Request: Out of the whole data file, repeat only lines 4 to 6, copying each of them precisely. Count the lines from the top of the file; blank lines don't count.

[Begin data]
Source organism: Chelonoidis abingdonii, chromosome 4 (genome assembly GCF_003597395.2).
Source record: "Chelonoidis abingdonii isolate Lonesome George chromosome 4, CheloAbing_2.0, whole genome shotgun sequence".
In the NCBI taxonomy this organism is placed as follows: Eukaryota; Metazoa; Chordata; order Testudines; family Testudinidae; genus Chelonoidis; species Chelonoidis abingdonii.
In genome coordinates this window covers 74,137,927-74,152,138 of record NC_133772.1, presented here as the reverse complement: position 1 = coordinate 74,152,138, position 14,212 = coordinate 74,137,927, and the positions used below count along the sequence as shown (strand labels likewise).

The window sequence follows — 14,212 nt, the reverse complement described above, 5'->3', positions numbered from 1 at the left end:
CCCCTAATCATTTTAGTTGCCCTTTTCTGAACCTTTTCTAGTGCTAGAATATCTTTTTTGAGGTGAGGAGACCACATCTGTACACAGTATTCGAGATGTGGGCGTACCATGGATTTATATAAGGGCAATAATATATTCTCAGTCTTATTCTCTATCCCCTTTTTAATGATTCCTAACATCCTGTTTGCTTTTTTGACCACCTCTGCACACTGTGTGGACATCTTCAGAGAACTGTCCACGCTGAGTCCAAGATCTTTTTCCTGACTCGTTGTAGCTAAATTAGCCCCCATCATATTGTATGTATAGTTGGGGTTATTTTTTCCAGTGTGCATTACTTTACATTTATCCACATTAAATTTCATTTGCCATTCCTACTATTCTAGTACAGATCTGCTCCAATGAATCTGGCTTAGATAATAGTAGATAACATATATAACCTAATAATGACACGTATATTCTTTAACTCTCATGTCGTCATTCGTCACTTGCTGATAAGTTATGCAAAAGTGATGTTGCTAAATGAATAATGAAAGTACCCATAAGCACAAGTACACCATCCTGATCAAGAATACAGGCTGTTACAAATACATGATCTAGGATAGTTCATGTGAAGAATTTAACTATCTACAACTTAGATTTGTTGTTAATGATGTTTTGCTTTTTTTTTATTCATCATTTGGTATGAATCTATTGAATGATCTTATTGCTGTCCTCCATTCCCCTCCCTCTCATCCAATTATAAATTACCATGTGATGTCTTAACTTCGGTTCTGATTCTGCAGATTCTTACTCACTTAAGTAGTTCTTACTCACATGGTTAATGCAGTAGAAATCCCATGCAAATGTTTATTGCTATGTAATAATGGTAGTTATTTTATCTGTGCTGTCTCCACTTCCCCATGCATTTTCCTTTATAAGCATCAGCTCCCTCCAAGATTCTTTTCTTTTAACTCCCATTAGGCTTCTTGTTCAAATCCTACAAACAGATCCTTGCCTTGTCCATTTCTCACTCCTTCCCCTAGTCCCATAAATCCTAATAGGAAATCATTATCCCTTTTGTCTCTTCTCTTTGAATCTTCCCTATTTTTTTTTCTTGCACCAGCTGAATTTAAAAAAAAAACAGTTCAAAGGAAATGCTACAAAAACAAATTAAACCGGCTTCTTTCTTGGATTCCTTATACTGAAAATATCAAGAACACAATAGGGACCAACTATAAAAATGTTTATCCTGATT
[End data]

In genome coordinates this window covers 74,137,927-74,152,138 of record NC_133772.1, presented here as the reverse complement: position 1 = coordinate 74,152,138, position 14,212 = coordinate 74,137,927, and the positions used below count along the sequence as shown (strand labels likewise).

The window sequence follows — 14,212 nt, the reverse complement described above, 5'->3', positions numbered from 1 at the left end:
CCCCTAATCATTTTAGTTGCCCTTTTCTGAACCTTTTCTAGTGCTAGAATATCTTTTTTGAGGTGAGGAGACCACATCTGTACACAGTATTCGAGATGTGGGCGTACCATGGATTTATATAAGGGCAATAATATATTCTCAGTCTTATTCTCTATCCCCTTTTTAATGATTCCTAACATCCTGTTTGCTTTTTTGACCACCTCTGCACACTGTGTGGACATCTTCAGAGAACTGTCCACGCTGAGTCCAAGATCTTTTTCCTGACTCGTTGTAGCTAAATTAGCCCCCATCATATTGTATGTATAGTTGGGGTTATTTTTTCCAGTGTGCATTACTTTACATTTATCCACATTAAATTTCATTTGCCATTCCTACTATTCTAGTACAGATCTGCTCCAATGAATCTGGCTTAGATAATAGTAGATAACATATATAACCTAATAATGACACGTATATTCTTTAACTCTCATGTCGTCATTCGTCACTTGCTGATAAGTTATGCAAAAGTGATGTTGCTAAATGAATAATGAAAGTACCCATAAGCACAAGTACACCATCCTGATCAAGAATACAGGCTGTTACAAATACATGATCTAGGATAGTTCATGTGAAGAATTTAACTATCTACAACTTAGATTTGTTGTTAATGATGTTTTGCTTTTTTTTTATTCATCATTTGGTATGAATCTATTGAATGATCTTATTGCTGTCCTCCATTCCCCTCCCTCTCATCCAATTATAAATTACCATGTGATGTCTTAACTTCGGTTCTGATTCTGCAGATTCTTACTCACTTAAGTAGTTCTTACTCACATGGTTAATGCAGTAGAAATCCCATGCAAATGTTTATTGCTATGTAATAATGGTAGTTATTTTATCTGTGCTGTCTCCACTTCCCCATGCATTTTCCTTTATAAGCATCAGCTCCCTCCAAGATTCTTTTCTTTTAACTCCCATTAGGCTTCTTGTTCAAATCCTACAAACAGATCCTTGCCTTGTCCATTTCTCACTCCTTCCCCTAGTCCCATAAATCCTAATAGGAAATCATTATCCCTTTTGTCTCTTCTCTTTGAATCTTCCCTATTTTTTTTTCTTGCACCAGCTGAATTTAAAAAAAAAACAGTTCAAAGGAAATGCTACAAAAACAAATTAAACCGGCTTCTTTCTTGGATTCCTTATACTGAAAATATCAAGAACACAATAGGGACCAACTATAAAAATGTTTATCCTGATT